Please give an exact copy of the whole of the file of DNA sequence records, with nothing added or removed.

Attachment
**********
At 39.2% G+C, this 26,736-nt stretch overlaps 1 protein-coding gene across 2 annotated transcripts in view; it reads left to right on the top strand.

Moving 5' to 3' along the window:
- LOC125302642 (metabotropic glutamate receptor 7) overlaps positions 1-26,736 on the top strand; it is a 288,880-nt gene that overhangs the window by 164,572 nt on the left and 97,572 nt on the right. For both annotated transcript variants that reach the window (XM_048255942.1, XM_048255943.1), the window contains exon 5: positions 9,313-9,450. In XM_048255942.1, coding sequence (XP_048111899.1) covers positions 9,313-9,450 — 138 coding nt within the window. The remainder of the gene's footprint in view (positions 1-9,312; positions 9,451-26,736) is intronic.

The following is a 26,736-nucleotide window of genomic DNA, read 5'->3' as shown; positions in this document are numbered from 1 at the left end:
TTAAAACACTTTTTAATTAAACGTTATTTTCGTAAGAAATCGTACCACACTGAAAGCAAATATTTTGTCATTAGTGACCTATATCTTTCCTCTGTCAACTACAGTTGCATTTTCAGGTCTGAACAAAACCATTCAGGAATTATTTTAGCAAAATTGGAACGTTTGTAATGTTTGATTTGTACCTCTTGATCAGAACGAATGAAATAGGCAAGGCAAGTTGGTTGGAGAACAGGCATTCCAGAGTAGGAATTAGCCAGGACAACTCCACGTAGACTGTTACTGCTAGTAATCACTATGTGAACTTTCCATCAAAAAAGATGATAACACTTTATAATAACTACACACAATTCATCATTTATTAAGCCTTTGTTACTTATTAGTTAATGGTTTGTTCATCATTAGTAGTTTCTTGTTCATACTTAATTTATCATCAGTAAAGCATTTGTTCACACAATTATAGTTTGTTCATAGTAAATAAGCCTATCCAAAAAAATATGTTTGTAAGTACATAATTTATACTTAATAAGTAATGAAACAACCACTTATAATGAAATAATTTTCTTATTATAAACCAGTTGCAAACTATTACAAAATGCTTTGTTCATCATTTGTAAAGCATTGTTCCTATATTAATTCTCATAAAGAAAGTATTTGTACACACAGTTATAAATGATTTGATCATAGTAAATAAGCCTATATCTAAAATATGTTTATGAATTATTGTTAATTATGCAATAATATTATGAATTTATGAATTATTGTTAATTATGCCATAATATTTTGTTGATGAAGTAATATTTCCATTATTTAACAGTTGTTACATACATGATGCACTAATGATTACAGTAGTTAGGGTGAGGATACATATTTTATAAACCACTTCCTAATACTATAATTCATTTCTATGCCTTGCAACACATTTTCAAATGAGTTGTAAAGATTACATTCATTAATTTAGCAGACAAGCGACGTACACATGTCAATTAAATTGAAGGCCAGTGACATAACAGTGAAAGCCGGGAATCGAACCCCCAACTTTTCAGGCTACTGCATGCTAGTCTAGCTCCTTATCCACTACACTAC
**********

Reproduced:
At 39.2% G+C, this 26,736-nt stretch overlaps 1 protein-coding gene across 2 annotated transcripts in view; it reads left to right on the top strand.

Moving 5' to 3' along the window:
- LOC125302642 (metabotropic glutamate receptor 7) overlaps positions 1-26,736 on the top strand; it is a 288,880-nt gene that overhangs the window by 164,572 nt on the left and 97,572 nt on the right. For both annotated transcript variants that reach the window (XM_048255942.1, XM_048255943.1), the window contains exon 5: positions 9,313-9,450. In XM_048255942.1, coding sequence (XP_048111899.1) covers positions 9,313-9,450 — 138 coding nt within the window. The remainder of the gene's footprint in view (positions 1-9,312; positions 9,451-26,736) is intronic.

The following is a 26,736-nucleotide window of genomic DNA, read 5'->3' as shown; positions in this document are numbered from 1 at the left end:
TTAAAACACTTTTTAATTAAACGTTATTTTCGTAAGAAATCGTACCACACTGAAAGCAAATATTTTGTCATTAGTGACCTATATCTTTCCTCTGTCAACTACAGTTGCATTTTCAGGTCTGAACAAAACCATTCAGGAATTATTTTAGCAAAATTGGAACGTTTGTAATGTTTGATTTGTACCTCTTGATCAGAACGAATGAAATAGGCAAGGCAAGTTGGTTGGAGAACAGGCATTCCAGAGTAGGAATTAGCCAGGACAACTCCACGTAGACTGTTACTGCTAGTAATCACTATGTGAACTTTCCATCAAAAAAGATGATAACACTTTATAATAACTACACACAATTCATCATTTATTAAGCCTTTGTTACTTATTAGTTAATGGTTTGTTCATCATTAGTAGTTTCTTGTTCATACTTAATTTATCATCAGTAAAGCATTTGTTCACACAATTATAGTTTGTTCATAGTAAATAAGCCTATCCAAAAAAATATGTTTGTAAGTACATAATTTATACTTAATAAGTAATGAAACAACCACTTATAATGAAATAATTTTCTTATTATAAACCAGTTGCAAACTATTACAAAATGCTTTGTTCATCATTTGTAAAGCATTGTTCCTATATTAATTCTCATAAAGAAAGTATTTGTACACACAGTTATAAATGATTTGATCATAGTAAATAAGCCTATATCTAAAATATGTTTATGAATTATTGTTAATTATGCAATAATATTATGAATTTATGAATTATTGTTAATTATGCCATAATATTTTGTTGATGAAGTAATATTTCCATTATTTAACAGTTGTTACATACATGATGCACTAATGATTACAGTAGTTAGGGTGAGGATACATATTTTATAAACCACTTCCTAATACTATAATTCATTTCTATGCCTTGCAACACATTTTCAAATGAGTTGTAAAGATTACATTCATTAATTTAGCAGACAAGCGACGTACACATGTCAATTAAATTGAAGGCCAGTGACATAACAGTGAAAGCCGGGAATCGAACCCCCAACTTTTCAGGCTACTGCATGCTAGTCTAGCTCCTTATCCACTACACTAC